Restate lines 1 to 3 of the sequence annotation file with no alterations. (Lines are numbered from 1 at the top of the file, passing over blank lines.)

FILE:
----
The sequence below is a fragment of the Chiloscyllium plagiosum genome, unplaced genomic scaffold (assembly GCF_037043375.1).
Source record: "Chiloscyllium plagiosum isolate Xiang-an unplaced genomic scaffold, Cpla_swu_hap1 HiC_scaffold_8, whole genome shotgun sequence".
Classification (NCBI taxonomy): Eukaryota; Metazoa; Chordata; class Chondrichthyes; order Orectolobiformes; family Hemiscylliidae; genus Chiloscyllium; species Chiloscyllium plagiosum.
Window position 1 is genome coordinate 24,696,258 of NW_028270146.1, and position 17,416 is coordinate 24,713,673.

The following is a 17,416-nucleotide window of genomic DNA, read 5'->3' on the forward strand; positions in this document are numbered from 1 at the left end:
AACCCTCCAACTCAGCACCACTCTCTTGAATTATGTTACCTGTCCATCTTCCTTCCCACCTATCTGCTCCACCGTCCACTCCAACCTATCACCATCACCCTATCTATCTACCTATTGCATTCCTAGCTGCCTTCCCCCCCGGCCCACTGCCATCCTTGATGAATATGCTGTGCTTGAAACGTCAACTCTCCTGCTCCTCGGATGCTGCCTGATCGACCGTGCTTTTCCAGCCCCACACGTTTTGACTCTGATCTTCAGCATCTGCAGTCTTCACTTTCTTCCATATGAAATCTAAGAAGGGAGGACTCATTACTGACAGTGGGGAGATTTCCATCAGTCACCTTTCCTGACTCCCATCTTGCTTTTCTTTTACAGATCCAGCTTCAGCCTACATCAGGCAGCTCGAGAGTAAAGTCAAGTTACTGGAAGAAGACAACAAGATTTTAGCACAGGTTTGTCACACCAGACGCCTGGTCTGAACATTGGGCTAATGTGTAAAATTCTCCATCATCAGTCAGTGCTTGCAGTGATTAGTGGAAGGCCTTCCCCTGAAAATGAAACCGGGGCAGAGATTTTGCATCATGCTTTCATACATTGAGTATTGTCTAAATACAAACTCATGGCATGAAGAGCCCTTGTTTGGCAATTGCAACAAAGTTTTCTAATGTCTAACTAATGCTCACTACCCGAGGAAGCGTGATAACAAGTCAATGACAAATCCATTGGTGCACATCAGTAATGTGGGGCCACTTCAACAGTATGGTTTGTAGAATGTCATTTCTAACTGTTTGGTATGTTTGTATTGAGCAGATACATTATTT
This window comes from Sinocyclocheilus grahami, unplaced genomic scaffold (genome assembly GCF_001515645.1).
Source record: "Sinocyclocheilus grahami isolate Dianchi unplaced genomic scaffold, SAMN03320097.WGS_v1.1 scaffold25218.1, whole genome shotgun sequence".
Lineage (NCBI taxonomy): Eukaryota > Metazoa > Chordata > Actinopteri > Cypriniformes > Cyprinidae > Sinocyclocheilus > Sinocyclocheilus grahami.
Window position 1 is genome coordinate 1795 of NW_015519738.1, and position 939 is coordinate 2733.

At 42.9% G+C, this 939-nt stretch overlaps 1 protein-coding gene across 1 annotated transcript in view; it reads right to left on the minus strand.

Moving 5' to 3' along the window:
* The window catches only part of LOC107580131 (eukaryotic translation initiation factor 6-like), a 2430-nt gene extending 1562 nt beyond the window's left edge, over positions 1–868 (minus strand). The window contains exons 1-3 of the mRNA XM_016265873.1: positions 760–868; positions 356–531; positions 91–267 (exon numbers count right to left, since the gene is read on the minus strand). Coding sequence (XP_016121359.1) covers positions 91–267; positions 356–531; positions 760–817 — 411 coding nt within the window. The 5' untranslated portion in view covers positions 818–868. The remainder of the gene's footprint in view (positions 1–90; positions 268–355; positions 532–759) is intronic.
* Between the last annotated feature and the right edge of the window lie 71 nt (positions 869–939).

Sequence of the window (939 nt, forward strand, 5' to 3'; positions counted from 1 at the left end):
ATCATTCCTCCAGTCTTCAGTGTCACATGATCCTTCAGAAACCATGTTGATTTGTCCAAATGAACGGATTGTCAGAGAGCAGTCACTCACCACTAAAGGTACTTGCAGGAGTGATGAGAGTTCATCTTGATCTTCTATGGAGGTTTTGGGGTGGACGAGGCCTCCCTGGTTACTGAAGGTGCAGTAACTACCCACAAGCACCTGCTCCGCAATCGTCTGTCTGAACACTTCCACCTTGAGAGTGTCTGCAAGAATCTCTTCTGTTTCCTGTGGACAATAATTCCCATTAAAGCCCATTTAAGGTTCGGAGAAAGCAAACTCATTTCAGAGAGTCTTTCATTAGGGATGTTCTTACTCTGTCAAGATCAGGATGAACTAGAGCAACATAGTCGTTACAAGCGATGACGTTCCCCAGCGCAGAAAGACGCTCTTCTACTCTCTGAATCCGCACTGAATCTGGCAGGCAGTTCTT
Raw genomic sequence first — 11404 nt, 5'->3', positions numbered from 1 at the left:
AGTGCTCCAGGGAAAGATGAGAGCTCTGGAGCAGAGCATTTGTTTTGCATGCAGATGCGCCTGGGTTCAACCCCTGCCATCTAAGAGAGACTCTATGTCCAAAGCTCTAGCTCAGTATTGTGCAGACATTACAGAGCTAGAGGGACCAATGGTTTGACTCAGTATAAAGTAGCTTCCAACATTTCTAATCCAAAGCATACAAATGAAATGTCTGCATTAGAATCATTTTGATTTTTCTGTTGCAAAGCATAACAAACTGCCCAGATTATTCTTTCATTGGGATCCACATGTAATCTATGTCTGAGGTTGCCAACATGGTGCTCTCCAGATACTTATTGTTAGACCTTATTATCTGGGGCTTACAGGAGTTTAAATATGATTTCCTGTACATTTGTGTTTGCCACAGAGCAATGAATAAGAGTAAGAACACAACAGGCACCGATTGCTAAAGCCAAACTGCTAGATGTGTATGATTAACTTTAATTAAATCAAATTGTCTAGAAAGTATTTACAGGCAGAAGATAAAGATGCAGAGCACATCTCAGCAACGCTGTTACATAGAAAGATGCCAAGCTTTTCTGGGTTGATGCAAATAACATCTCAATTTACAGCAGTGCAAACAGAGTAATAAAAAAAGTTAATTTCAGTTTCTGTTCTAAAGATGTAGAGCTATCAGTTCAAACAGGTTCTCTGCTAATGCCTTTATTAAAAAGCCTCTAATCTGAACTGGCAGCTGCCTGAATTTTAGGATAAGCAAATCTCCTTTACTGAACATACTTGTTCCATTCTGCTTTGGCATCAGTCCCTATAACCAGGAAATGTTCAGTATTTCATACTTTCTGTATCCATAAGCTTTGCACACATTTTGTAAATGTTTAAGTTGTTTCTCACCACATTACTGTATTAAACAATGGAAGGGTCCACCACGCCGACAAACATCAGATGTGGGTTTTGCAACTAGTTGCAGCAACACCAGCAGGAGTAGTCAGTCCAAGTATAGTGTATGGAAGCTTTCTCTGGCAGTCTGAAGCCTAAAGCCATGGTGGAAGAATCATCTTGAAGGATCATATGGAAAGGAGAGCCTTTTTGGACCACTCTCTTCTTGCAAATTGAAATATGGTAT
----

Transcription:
The sequence below is a fragment of the Chiloscyllium plagiosum genome, unplaced genomic scaffold (assembly GCF_037043375.1).
Source record: "Chiloscyllium plagiosum isolate Xiang-an unplaced genomic scaffold, Cpla_swu_hap1 HiC_scaffold_8, whole genome shotgun sequence".
Classification (NCBI taxonomy): Eukaryota; Metazoa; Chordata; class Chondrichthyes; order Orectolobiformes; family Hemiscylliidae; genus Chiloscyllium; species Chiloscyllium plagiosum.